By Matthew Forbeck
DK, out now
All you could ever want or need to know about the First Avenger – and then some…
Batman and Superman may have just predated him, but Captain America has been around for a considerable time. In fact, over three-quarters of a century have passed since Steve Rogers underwent the process that turned him into the Super Soldier, and, as Matt Forbeck’s meticulously researched and extremely well written and designed new book explains, he’s been around pretty much continuously ever since. Yes, we all know now that he disappeared at the end of war, and was found in the ice decades later (whether you’re going with Marvel or MCU continuity), but comics featuring Cap continued in the late 1940s and in the 1950s… albeit their adventures retconned by Marvel into adventures of someone other than Steve Rogers.
This book isn’t just about Steve Rogers – it’s about everyone who’s been Cap (or indeed Bucky) at any stage. And it’s not just about the fiction either; there’s plenty about the changes in outlook in the writing and editorial teams that have affected how Cap has been portrayed across the decades. Key issues from different runs are examined in more detail – full pages describing the plot, with four or five illustrations, along with factual backstory – and important storylines discussed. It is, perhaps not too surprisingly, chock full of spoilers, and there’s an incredibly useful timeline which interpolates later revelations into a chronological guide, alongside character profiles on some of the key players.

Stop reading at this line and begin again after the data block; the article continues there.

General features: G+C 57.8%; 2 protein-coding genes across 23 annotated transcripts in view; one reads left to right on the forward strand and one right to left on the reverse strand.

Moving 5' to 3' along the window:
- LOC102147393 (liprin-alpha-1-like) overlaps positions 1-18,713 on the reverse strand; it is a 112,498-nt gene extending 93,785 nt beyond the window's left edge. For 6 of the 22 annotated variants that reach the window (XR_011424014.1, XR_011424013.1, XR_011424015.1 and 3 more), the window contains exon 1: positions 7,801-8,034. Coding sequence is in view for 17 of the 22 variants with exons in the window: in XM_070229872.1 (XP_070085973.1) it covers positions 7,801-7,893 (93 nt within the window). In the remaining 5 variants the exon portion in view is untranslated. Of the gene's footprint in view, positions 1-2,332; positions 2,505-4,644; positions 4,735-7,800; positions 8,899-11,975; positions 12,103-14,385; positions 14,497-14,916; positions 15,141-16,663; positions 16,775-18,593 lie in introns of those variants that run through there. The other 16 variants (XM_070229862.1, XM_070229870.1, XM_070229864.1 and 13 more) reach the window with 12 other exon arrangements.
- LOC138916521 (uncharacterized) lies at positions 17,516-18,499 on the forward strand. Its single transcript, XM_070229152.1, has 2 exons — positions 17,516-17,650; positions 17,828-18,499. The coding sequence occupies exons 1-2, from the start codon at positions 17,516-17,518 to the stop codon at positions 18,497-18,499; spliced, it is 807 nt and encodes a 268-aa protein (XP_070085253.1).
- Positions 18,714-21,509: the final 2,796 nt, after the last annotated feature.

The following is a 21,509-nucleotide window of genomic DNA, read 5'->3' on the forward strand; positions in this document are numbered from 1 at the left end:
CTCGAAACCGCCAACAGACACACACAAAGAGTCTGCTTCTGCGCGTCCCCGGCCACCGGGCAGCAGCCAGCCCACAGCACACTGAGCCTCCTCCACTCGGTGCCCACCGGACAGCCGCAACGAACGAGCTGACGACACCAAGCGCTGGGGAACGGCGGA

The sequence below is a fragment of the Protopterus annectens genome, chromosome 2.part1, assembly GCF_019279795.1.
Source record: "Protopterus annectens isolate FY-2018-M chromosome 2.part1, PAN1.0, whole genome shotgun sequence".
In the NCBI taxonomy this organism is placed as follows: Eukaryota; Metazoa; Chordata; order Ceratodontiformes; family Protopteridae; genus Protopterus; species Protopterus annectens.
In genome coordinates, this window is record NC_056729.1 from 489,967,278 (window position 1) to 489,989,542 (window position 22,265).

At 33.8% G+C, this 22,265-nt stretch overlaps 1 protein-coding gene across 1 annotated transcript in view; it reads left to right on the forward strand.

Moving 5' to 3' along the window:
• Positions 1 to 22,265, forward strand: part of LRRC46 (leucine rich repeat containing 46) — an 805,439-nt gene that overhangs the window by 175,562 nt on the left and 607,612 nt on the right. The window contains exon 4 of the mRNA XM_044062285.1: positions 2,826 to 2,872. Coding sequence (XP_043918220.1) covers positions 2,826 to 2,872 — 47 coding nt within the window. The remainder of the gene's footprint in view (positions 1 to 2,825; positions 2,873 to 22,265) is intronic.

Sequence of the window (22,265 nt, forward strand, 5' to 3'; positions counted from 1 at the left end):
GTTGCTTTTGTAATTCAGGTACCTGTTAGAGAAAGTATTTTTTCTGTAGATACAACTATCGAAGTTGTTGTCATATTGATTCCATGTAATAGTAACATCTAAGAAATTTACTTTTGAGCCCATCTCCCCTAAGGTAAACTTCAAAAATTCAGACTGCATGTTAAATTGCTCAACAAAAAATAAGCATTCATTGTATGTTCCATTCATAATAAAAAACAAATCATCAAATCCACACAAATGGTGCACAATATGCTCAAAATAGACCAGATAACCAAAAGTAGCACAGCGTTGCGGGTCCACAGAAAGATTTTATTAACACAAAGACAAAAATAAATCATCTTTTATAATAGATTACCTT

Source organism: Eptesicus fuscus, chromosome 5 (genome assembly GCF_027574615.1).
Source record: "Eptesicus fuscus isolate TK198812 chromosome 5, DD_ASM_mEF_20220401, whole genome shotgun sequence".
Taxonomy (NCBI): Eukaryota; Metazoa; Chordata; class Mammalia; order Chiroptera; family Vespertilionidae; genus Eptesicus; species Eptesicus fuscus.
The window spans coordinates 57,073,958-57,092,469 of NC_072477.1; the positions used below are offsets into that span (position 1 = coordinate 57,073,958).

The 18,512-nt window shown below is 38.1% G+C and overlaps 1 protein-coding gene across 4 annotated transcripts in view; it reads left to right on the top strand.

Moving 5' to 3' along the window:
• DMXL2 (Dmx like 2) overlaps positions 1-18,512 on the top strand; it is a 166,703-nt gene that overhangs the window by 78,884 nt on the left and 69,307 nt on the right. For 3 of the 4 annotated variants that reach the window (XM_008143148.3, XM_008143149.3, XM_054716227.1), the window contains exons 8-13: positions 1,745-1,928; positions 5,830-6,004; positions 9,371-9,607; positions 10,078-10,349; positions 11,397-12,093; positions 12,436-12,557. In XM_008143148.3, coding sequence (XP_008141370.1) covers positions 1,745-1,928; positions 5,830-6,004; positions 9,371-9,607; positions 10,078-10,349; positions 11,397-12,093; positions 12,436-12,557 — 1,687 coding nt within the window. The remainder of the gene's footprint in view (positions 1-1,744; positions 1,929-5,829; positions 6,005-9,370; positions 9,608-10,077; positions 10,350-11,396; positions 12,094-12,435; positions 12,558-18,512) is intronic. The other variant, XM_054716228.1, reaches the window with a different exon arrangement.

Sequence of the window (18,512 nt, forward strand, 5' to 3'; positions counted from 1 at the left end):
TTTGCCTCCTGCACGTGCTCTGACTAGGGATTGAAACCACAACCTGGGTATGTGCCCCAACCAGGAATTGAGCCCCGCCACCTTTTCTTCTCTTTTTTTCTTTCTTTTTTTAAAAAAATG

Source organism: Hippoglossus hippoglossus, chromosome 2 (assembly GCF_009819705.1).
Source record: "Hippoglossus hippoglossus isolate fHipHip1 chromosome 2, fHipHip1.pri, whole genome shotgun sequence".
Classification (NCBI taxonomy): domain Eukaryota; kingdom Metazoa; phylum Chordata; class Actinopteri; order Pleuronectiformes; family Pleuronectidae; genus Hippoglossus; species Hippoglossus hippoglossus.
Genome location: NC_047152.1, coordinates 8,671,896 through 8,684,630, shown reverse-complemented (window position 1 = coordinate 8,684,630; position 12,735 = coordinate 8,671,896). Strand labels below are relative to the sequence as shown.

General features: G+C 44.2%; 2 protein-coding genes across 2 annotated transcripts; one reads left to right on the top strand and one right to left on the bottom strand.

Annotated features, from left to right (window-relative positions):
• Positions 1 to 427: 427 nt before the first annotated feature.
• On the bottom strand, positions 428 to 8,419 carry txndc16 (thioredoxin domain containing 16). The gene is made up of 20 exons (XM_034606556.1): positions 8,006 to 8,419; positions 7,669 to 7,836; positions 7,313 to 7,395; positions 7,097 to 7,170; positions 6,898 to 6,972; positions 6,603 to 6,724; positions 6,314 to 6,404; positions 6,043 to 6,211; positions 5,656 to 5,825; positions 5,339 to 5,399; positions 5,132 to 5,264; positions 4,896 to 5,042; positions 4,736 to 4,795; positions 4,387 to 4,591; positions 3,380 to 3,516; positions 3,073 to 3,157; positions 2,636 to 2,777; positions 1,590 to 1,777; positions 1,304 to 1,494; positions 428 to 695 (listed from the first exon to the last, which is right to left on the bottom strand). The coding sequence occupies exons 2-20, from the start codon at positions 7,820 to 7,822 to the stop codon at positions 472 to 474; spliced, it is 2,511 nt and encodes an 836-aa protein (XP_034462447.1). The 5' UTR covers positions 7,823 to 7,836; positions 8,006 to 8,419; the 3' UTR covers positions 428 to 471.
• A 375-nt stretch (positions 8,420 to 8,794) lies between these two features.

The book is lavishly illustrated – there are full double-page spread reproductions of classic artwork, new “hero” poses of good and evil characters, and many, many panels from the different issues. Cover reprints are credited to the artists, the other illustrations aren’t – which I appreciate is probably more a question of space, although personally I’d rather have had those indexed at the end.
Verdict: An excellent celebration of Captain America. 10/10